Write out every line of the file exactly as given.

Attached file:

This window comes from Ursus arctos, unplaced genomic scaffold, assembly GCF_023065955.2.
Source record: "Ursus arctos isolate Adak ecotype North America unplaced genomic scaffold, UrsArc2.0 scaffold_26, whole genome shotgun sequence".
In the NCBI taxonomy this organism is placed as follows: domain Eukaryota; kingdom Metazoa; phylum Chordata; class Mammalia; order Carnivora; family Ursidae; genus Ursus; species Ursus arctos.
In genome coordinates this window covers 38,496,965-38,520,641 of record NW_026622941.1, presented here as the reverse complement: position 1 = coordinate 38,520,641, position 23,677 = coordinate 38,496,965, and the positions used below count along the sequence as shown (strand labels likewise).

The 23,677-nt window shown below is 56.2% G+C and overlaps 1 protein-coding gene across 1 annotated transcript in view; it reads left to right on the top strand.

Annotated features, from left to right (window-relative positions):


This window comes from Ursus arctos, unplaced genomic scaffold, assembly GCF_023065955.2.
Source record: "Ursus arctos isolate Adak ecotype North America unplaced genomic scaffold, UrsArc2.0 scaffold_26, whole genome shotgun sequence".
In the NCBI taxonomy this organism is placed as follows: domain Eukaryota; kingdom Metazoa; phylum Chordata; class Mammalia; order Carnivora; family Ursidae; genus Ursus; species Ursus arctos.
In genome coordinates this window covers 38,496,965-38,520,641 of record NW_026622941.1, presented here as the reverse complement: position 1 = coordinate 38,520,641, position 23,677 = coordinate 38,496,965, and the positions used below count along the sequence as shown (strand labels likewise).

The 23,677-nt window shown below is 56.2% G+C and overlaps 1 protein-coding gene across 1 annotated transcript in view; it reads left to right on the top strand.

Annotated features, from left to right (window-relative positions):